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When there’s a lot of coverage about an event it’s tempting to resort to a list of links and leave the rest to the reader. Are there any ways of automating the list creation process, freeing up some brain time, or of extracting some content to make the list slightly more alluring?
Two posts last week touched on both of these issues:
- aggregating blogs for a MOOC – the #fslt12 MOOC has gone for aggregating feeds into a WordPress site, using a plugin, I’m guessing; people who want their blogs syndicated can specify a tag or category, so only relevant posts are pulled in; the post also looks at some other aggregators and a blog/comment scraper, all of which look interesting if requiring some technical nous; what sort of conversation results?
- using Google Spreadsheets to dashboard blog feeds – another great spreadsheet from @mhawksey taking a list of RSS feeds from various blogging platforms and filtering for specific tags/categories; the next step is to combine the content
Most of these solutions call for a level of metadata literacy : O from the bloggers themselves.
Anyway, here’s a list of various blog aggregations/syndications/portals I’ve been collecting, illustrating a range of approaches:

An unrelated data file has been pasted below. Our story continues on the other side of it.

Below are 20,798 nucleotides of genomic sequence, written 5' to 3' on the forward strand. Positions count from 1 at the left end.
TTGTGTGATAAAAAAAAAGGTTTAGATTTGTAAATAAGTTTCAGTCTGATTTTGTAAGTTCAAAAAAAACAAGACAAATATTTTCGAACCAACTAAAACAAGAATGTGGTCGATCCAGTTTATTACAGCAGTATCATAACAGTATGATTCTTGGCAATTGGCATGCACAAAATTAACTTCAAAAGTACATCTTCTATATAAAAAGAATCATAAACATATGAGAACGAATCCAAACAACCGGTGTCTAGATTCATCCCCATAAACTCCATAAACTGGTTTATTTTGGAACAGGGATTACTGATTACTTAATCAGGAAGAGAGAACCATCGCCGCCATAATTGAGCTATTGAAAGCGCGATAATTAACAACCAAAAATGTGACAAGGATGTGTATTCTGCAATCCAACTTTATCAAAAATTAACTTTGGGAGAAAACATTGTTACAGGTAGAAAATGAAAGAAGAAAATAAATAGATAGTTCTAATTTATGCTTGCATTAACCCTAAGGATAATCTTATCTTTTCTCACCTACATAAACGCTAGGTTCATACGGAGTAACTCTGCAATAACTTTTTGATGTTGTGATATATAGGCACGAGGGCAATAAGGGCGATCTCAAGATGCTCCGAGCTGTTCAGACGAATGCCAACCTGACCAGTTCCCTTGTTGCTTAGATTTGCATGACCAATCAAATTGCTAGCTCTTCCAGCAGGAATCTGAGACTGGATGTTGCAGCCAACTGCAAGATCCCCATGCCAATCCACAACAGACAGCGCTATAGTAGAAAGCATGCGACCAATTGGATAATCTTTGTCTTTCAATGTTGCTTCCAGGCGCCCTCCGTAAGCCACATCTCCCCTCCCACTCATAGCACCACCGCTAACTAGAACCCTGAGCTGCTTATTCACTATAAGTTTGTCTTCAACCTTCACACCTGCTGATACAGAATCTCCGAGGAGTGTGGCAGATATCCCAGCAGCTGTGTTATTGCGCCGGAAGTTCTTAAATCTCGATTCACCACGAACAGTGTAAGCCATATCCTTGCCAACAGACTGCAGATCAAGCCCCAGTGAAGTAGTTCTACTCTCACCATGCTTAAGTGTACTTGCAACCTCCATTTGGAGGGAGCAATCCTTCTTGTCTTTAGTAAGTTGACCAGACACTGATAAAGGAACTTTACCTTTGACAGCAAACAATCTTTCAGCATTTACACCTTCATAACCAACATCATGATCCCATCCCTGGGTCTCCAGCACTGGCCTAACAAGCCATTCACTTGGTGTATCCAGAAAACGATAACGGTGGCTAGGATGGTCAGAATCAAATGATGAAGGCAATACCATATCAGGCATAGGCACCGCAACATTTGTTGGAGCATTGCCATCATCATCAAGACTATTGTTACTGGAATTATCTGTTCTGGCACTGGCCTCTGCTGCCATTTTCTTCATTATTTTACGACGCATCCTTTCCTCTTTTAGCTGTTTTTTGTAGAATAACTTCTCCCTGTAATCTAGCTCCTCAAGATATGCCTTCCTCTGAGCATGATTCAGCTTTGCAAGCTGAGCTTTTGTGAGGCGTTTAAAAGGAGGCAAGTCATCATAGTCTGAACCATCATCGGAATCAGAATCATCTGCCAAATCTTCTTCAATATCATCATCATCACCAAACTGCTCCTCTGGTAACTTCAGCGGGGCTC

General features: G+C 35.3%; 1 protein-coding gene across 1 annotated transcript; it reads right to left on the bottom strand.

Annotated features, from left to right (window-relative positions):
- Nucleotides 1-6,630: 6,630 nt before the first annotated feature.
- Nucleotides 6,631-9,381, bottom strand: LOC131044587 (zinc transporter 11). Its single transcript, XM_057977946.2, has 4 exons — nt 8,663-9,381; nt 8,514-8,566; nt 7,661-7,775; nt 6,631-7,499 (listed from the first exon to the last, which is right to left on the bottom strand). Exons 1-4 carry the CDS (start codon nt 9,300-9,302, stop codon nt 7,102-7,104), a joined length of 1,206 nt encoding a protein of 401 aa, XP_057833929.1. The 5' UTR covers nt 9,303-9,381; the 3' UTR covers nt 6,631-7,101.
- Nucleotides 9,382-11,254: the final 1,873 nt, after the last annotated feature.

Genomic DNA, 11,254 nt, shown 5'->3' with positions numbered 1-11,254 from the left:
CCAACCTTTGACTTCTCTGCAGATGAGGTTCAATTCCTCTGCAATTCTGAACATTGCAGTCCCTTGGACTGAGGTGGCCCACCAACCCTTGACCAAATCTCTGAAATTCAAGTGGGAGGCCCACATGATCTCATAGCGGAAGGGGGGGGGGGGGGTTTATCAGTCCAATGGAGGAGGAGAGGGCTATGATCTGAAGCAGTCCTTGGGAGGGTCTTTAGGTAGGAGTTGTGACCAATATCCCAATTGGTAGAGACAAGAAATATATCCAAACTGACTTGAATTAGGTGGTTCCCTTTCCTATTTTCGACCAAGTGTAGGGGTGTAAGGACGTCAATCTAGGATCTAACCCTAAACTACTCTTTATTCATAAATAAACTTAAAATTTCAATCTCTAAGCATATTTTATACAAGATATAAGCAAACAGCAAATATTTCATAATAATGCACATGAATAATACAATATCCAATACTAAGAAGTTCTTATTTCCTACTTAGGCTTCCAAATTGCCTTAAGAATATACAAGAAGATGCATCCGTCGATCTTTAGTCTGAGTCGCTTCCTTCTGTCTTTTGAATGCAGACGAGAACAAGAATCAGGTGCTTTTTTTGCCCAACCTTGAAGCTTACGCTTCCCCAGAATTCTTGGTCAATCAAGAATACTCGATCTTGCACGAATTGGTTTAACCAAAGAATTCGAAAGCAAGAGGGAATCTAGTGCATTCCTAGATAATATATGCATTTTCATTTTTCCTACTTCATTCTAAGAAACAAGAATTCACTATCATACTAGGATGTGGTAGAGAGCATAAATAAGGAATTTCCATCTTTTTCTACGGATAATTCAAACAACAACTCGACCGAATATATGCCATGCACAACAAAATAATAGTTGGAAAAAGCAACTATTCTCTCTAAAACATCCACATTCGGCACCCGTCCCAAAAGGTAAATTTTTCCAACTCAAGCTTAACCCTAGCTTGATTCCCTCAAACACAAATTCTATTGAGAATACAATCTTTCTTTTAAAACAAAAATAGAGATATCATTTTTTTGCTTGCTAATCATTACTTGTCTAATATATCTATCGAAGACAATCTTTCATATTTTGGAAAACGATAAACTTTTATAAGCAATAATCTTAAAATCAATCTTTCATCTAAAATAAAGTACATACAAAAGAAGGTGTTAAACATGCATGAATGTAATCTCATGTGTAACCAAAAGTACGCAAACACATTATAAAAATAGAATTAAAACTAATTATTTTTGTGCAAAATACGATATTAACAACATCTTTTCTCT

- Bloggingportal.eu – portal for EU political blogs celebratory post | flak
- Change MOOC – browse blog posts and view blogs list for the truly massive #change11 MOOC
- Communities & Networks Connection | about – possibly in information overload corner
- DREaM event 4 – example of coverage from an event
- Institutional Web Team Blog Aggregator – has channels for content management, events and linked data
- Public Sector Bloggers – GovBlogging (from 2011 but still relevant) discusses creating a usable aggregation
- Warwick Blogs – the University of Warwick’s blog portal
- Weekly Blog Camp – site encouraging people in the third sector to write; looks like done manually, with a weekly summary post
- new! 23 Things for Professional Development – has an RSS feed bundle type thing on Diigo for all participant blogs plus a list of recent posts
- newer! #fslt13 – calls its aggregation a community, but there’s no community feel, need more ways to access than a stream, which gives no idea of what you are getting into; eg tags, a way of locating posts by author…you need context to make connections
Notice how I can’t resist putting my list of links into alphabetical order…